Orbital station avoids collision with space junk

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The Russian Mission Control has carried out an emergency adjustment of the International Space Station's orbit to avoid its possible collision with a piece of an old Russian launch vehicle.

The Russian Mission Control has carried out an emergency adjustment of the International Space Station's orbit to avoid its possible collision with a piece of an old Russian launch vehicle.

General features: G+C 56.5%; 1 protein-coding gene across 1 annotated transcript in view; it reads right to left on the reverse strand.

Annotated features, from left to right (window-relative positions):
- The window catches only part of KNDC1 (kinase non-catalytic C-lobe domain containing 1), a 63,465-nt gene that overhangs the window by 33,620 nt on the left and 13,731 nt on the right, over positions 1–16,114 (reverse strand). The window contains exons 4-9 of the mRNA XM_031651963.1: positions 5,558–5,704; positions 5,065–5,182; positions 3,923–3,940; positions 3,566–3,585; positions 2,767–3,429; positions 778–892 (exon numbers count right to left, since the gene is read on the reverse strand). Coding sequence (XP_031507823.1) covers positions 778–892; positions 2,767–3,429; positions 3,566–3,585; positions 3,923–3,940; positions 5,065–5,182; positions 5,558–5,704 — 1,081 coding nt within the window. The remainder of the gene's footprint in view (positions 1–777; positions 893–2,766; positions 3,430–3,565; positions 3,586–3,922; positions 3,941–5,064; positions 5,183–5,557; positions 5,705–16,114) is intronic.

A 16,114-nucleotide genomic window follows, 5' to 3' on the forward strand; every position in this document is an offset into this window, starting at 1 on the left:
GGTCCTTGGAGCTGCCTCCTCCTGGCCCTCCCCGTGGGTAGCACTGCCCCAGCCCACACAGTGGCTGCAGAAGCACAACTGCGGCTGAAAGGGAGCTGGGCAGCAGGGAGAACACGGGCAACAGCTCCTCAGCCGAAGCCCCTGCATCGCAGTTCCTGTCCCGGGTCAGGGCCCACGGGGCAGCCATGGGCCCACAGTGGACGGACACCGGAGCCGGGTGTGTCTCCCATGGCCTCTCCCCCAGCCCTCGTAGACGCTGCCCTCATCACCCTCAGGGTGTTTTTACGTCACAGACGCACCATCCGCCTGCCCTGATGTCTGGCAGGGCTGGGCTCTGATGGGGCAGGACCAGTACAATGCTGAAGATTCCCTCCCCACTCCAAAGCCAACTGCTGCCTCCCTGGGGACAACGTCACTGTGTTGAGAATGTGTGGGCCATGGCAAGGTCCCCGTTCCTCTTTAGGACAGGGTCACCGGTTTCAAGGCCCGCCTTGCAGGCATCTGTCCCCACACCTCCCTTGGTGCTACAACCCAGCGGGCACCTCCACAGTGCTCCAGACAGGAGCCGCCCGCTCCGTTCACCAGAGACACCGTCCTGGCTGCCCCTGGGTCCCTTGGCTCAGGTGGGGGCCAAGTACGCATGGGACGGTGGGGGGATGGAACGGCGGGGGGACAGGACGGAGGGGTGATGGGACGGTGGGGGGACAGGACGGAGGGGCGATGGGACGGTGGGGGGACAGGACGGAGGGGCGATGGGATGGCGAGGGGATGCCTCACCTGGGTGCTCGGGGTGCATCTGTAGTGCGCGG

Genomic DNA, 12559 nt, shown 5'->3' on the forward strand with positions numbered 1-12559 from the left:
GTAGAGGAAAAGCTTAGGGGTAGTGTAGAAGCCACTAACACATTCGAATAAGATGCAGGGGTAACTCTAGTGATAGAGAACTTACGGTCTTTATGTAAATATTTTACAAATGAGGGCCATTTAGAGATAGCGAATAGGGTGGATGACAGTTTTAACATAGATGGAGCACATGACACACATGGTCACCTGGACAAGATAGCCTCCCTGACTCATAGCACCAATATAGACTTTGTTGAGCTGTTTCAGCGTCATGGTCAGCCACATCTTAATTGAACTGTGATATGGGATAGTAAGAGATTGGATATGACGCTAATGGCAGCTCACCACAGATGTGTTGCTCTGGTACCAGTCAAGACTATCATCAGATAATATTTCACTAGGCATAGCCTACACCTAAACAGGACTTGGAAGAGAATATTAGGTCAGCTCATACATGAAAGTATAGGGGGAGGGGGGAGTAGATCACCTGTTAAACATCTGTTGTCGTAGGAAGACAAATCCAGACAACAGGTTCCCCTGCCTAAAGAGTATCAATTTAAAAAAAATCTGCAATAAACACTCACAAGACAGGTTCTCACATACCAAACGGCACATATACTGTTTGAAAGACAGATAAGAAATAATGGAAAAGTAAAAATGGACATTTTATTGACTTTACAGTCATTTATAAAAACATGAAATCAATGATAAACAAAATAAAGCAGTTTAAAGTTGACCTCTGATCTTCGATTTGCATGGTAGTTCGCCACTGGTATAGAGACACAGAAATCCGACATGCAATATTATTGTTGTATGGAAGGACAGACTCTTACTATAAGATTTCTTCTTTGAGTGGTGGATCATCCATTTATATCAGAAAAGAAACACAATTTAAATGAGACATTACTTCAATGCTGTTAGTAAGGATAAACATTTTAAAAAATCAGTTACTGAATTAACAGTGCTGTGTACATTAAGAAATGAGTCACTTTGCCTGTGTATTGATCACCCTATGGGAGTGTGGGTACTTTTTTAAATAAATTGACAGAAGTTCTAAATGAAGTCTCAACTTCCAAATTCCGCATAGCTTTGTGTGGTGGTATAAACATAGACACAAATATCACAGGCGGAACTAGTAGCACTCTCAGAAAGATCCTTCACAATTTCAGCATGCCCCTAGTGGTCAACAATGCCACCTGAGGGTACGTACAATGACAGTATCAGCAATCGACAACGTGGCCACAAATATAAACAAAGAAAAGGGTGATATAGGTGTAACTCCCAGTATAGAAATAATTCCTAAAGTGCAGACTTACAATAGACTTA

The orbit was raised by 4.7 kilometers to approximately 387.1 km on Thursday, and the ISS is now nine kilometers above the 10-cm fragment of the Tsiklone-3 carrier rocket launched in 1991.

"The crew continues to carry out its mission on board the orbital station in line with the program," a Mission Control official said.

The adjustment cancels the routine one that has been scheduled for October 6, the official added.

The current ISS crew comprises NASA astronaut Michael Fossum, Russian cosmonaut Sergei Volkov, and Japanese astronaut Satoshi Furukawa.

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